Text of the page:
By Will Brown – Reporter, Jacksonville Business Journal
Diana Donovan is not from Northeast Florida, but the new executive director of the Cultural Council of Greater Jacksonville likes to say she is of Jacksonville.
The Jacksonville University alumna remained in the River City after graduating, first working at her alma mater, then transitioning to former Mayor Alvin Brown’s administration. Last fall, she went from serving on the Cultural Council’s board to becoming its interim executive director following the departure of Joy Young. In March, she was promoted to Executive Director.
Donovan discussed her new role with the Business Journal. The conversation was edited for clarity and context.
Your thoughts now that the interim has been shed from your title?
It’s exciting. It’s humbling. I feel deeply honored. I want to make sure the Cultural Council is a trusted community steward for the City of Jacksonville. Our two largest grant functions — the Cultural Services Grantees and the Art in Public Places — comes from the City of Jacksonville.
Our goal and our mission wraps around the quality of life in Jacksonville. How do you enjoy Jacksonville? What enriches your soul? What makes this place home for you? When we think about home, and we think about this city, what attracts people to it?
When (people) come to us, we don’t want them to go to other areas surrounding us. We want them to come into Jacksonville and celebrate. We have (the Museum of Contemporary Art) downtown, which is a Cultural Services Grantee; we have the Cummer (Museum of Art & Gardens) in Brooklyn and we have (the Museum of Science and History) just across the bridge. You have the Florida Theatre. You have all these different things that are happening and are growing. The part that is most exciting for me is the potential that we have as a city. People are starting to unlock that.
Obviously, the pandemic highlighted the ignorance of some people toward the Asian community. How much can culture play a role in eradicating the ignorance toward the Asian community by illuminating the various parts of the Asian culture that are here in Jacksonville?
You have to meet with the stakeholders and be able to sit down with them and say: What is beneficial? How can we help elevate the voice in a way and in the capacity that we have?
One of the things we’re looking to do in May is highlight Asian artists, showcase their work and have them be able to come in and tell their story. Having stakeholders in the community connect and share an understanding. A lot of times hatred grows from a fear, a fear of not being enough, anxiety. Whatever that fear is, and when it comes to battling racism, there is no silver bullet.
There are some cities you instinctively know, or have, a perception of their culture. Memphis is the blues. Nashville is country (music).What would you say is Jacksonville’s cultural reputation?
Right now, we are emerging. We have a lot of leaders who are forward thinking. We have new, fresh representation coming in. You have a new head of MOSH. You have a new head of the Cummer. (Downtown Jacksonville Inc. CEO) Jake Gordon works very hard downtown. You have Lori Boyer at (the Downtown Investment Authority). You have all these different organizations that are helping to have in, collectively, to decide who we want to be as a city.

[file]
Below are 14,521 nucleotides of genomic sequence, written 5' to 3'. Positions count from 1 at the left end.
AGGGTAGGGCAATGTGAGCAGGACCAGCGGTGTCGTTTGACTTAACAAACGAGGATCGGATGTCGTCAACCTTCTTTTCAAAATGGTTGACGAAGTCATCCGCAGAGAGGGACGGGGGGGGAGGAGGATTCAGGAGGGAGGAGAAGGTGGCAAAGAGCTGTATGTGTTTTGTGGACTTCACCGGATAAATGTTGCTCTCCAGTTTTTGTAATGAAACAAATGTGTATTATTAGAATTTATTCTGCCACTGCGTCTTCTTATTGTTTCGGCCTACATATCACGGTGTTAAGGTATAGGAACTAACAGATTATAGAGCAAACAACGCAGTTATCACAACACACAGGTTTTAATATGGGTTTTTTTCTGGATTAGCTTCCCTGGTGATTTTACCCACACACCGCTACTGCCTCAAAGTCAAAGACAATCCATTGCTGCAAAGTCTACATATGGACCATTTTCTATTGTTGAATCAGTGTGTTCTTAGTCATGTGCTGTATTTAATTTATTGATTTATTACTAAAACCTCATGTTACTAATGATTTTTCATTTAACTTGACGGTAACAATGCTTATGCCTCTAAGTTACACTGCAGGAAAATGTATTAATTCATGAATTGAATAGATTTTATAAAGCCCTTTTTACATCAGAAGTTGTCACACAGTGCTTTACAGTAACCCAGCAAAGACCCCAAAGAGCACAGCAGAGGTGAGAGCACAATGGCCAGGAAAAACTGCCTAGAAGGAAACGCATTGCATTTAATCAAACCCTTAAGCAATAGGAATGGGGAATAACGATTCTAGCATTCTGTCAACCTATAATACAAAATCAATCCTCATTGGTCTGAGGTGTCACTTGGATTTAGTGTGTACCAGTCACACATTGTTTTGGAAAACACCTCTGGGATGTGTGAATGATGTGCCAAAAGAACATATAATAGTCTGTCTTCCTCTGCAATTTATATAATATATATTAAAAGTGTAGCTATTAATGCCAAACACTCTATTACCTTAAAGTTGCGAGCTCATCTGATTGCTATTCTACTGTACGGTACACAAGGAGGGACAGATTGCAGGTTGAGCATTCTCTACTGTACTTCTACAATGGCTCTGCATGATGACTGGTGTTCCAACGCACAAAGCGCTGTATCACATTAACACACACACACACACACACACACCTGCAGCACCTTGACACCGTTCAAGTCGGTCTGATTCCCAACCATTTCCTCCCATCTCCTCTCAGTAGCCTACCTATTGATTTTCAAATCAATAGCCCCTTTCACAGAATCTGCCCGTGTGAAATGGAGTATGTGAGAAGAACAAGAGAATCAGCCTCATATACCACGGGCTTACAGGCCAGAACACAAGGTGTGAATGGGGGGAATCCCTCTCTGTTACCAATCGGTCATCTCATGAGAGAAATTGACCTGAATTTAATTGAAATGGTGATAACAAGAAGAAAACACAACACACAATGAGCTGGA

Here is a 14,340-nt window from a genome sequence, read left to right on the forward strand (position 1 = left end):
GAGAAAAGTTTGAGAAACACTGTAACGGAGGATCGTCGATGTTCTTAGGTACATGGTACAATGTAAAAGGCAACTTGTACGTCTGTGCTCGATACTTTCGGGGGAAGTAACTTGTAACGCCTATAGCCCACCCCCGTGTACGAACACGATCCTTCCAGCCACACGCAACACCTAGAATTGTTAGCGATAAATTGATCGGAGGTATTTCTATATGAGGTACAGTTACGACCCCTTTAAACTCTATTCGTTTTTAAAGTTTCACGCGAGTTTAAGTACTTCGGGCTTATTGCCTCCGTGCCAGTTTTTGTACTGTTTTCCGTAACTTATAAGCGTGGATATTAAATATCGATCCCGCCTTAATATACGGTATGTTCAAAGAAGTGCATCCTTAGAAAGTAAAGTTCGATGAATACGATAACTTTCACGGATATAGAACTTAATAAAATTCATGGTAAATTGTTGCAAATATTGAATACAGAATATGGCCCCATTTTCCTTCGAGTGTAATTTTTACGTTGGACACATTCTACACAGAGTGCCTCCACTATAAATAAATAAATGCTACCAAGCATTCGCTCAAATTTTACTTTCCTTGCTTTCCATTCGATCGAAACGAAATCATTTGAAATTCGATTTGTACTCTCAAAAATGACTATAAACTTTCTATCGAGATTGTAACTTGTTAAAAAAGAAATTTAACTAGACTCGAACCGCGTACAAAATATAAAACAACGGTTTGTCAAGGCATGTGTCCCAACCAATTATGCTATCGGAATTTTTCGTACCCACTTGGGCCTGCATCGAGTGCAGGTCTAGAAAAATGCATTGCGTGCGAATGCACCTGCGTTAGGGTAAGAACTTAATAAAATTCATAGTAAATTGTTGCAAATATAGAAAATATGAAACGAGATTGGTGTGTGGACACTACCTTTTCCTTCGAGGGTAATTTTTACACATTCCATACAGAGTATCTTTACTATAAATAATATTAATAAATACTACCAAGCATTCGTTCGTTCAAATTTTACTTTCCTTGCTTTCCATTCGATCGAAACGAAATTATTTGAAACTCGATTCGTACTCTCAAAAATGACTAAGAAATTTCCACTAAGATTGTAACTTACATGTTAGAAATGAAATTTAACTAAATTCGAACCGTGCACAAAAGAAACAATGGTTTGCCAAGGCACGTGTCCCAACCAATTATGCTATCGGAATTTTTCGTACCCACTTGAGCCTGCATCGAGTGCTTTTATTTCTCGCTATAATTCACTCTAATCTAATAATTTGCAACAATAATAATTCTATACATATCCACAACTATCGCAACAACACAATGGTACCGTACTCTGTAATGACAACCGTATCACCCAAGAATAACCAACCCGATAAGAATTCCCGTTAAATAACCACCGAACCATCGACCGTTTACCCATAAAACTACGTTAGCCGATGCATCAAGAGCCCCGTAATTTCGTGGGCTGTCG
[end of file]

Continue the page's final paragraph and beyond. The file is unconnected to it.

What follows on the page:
At the Cultural Council, we want to support that effort by supporting the efforts that help make us what we are. We’re very eclectic. When you look at Riverside, Ortega, Arlington, Town Center and then you go to the beaches, which are just outside of Jacksonville, but are seen as part of the identity of coming to Jacksonville.
There is so much to celebrate here in Jacksonville. One of the biggest challenges I think we have is having people know. Communicating what’s going on, how we’re doing it, what does it look like and leveraging best practices that apply and fit well for our city.
The Jacksonville Transportation Authority has a number of pieces of public art in its new headquarters. VyStar Credit Union is also incorporating local artists into their campus. The PGA Tour, they opened their headquarters this year. For these entities that are either building or renovating their headquarters here, how enriching is it that they are incorporating art spaces into those headquarters and those spaces are created by local artists?
I think it’s exciting. Our Northeast Florida regional artists talent pool is dynamic, rich, deep and wonderful. I’m encouraged to see them leveraging the talent we have locally. I’m encouraged that corporations are thinking about arts and culture.
When you partner with people, you don’t necessarily think transportation and art. But they really do go hand in hand. Transportation and culture go hand in hand. For (JTA CEO) Nat (Ford) to come in and say ‘No, this is a natural merger and partnership’ he sets and example for other people to see that and say ‘Oh, I see the value in this. I see the value in being reflective of my community. I see the value in investing in the local arts economy.’ It sets a standard.
It’s really encouraging to see people who may not necessarily be in the bubble of what you affiliate with arts and culture really embracing it.
Last year a survey was done about the impact of the pandemic on the local arts community. We are still in a pandemic. As we emerge from it, are there things that can be taken that survey and learned from the pandemic to grow the local arts community?
We have to make sure, above all else, you have to be financially stable and you want to keep your people safe. And then you step into programming and healing. As we gather more information, we’ll have more tools to be able to really see the whole picture of what this pandemic has done and how it has impacted Jacksonville.
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